Riot 258: Around The Web Roundup

// M&A, Strategies, Alliances //

  • SnapAV is buying Control4, in a $680mn deal that the pair are calling a definitive merger agreement – a 40% premium. Control4 is a venerable presence in the home automation space, providing one of the most extensive software and hardware ecosystems, predominantly used by pro-installers. SnapAV makes audio visual, security, and networking products for such pro-installers.
  • Sectigo has acquired Icon Labs, a security solutions provider for OEMs and IoT device manufacturers. Sectigo, formerly Comodo, is the world’s largest internet Certificate Authority (CA), and wants to expand its IoT offerings using Icon Labs’ expertise. The pair seem very optimistic. No price was given.
  • Vodacom (Vodafone) is acquiring IoT.nxt, in a South African deal that will see the MNO snap up a specialist that will allow it to expand beyond just connectivity and into services. IoT.nxt is a digital transformation firm, focused on the IoT.
  • Mitsubishi Electric is acquiring Iconics, a US software firm focused on SCADA and IoT applications, in a move that sees Mitsubishi buy a venerable player in the industrial automation market. No price has been given, and Iconics will be used to expand Mitsubishi’s awfully-named ‘[email protected]’ portfolio.
  • Cortex Group is acquiring Tesla Water’s “market-leading” Water Quality Monitoring Solution, which will be housed within Cortex’s Water Mathematics subsidiary. The South African tie-up does not have a price attached to it.

// Laws, Regulation, and Lawsuits //

  • A smart home case has been settled in New York, where a landlord has been forced to provide a key-based alternative to tenants that are not happy with the installation of Latch smart locks in their building. This decision does not set a legal precedent, but it is likely the first of many disputes that we envision will end up steering legislation.
  • San Francisco has banned city agencies and the police force from using facial recognition on citizens. The first such ban in the US, it comes after a number of recent controversial events, and might set a precedent in the US.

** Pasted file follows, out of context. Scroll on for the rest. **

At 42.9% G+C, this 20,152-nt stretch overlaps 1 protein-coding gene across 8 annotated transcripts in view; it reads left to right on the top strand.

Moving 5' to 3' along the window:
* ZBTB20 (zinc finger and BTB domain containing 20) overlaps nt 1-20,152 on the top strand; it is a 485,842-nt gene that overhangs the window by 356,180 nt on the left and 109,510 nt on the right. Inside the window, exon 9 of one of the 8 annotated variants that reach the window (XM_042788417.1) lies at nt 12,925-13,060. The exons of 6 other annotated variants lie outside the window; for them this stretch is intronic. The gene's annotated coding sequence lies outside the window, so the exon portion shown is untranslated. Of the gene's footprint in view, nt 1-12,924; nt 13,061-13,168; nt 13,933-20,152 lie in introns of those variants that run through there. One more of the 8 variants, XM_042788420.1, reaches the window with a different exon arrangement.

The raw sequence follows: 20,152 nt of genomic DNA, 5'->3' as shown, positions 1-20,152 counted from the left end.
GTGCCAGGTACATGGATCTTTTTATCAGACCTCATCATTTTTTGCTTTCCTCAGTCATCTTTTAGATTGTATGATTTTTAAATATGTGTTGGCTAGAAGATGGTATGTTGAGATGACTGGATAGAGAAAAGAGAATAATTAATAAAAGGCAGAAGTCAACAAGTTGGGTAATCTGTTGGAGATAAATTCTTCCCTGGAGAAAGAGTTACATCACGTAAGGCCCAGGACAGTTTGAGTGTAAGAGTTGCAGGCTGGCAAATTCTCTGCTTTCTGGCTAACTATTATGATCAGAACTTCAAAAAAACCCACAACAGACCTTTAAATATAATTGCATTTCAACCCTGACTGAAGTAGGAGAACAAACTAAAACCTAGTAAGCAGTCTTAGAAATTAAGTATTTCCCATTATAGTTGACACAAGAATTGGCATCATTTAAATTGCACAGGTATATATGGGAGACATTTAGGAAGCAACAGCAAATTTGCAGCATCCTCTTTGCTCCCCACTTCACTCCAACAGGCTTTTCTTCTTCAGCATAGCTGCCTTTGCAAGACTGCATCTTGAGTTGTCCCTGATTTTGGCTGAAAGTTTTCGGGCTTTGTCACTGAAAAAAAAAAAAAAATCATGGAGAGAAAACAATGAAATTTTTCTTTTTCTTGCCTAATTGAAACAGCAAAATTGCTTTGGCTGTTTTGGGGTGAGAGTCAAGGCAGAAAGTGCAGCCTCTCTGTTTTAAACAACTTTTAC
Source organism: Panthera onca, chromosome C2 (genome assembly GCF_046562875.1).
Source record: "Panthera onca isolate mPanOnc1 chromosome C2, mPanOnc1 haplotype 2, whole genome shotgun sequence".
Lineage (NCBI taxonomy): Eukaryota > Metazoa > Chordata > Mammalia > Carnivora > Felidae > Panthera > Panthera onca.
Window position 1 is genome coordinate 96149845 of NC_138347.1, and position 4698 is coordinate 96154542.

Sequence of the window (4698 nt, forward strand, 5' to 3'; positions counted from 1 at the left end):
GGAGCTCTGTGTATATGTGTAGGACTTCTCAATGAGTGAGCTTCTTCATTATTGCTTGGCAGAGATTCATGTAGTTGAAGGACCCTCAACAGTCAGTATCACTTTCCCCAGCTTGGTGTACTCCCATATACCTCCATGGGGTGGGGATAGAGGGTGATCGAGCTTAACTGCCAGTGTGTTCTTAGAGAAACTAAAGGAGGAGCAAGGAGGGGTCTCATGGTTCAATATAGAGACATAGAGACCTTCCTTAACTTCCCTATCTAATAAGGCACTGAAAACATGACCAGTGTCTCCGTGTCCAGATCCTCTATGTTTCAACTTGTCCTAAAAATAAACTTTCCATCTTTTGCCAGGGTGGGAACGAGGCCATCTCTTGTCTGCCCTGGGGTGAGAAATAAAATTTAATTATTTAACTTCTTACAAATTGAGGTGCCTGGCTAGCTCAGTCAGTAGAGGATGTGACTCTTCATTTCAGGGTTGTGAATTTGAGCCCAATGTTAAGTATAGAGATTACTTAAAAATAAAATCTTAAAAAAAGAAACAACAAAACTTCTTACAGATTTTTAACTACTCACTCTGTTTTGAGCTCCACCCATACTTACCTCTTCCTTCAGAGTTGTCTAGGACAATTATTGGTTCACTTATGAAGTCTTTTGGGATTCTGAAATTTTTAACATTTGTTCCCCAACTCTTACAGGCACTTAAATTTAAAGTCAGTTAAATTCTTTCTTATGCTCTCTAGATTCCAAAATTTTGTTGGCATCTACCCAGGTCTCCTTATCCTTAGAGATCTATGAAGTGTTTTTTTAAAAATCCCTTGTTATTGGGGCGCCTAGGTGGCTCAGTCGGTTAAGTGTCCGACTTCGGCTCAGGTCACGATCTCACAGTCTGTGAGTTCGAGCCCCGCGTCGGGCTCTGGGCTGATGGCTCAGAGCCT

// Forecasts, Surveys. Reports, & Blue-Sky Thinking //

  • The TM Forum has published a new report, which came to our attention via Mycom OSI, which declares that the CSP procurement process is broken, and that outdated RFPs are stifling their ability to innovate.


// Networks, Protocols, & Wireless //

  • Polte has announced that its Cloud Location over Cellular (C-LoC) platform has now entered the commercial beta program stage. The technology, which calculates location based on just cellular data, and therefore doesn’t require GPS (expensive, battery intensive), is well-positioned for L-LPWAN devices.
  • Verizon has launched LTE Cat-NB services in the US, running its is guard-band. The initial pricing is $1/month for 50KB of data, which can be shared between devices on the same plan.
  • Huawei’s equipment is now a national emergency in the US, or so says Tariff Man. A new executive order will “prohibit transactions posing an unacceptable risk to the national security of the United States” in the ICT supply chain.

// Smart Homes and Buildings //

  • Google Nest could be in for some considerable blow-back, depending on how it handles the shuttering of the ‘Works with Nest’ program. Google says that its ‘Works with Google Assistant’ will be the replacement, come August, but we are certain that there will be some brands that can’t make the ecosystem transition. This may very well be an escalation in the Google-Amazon conflict.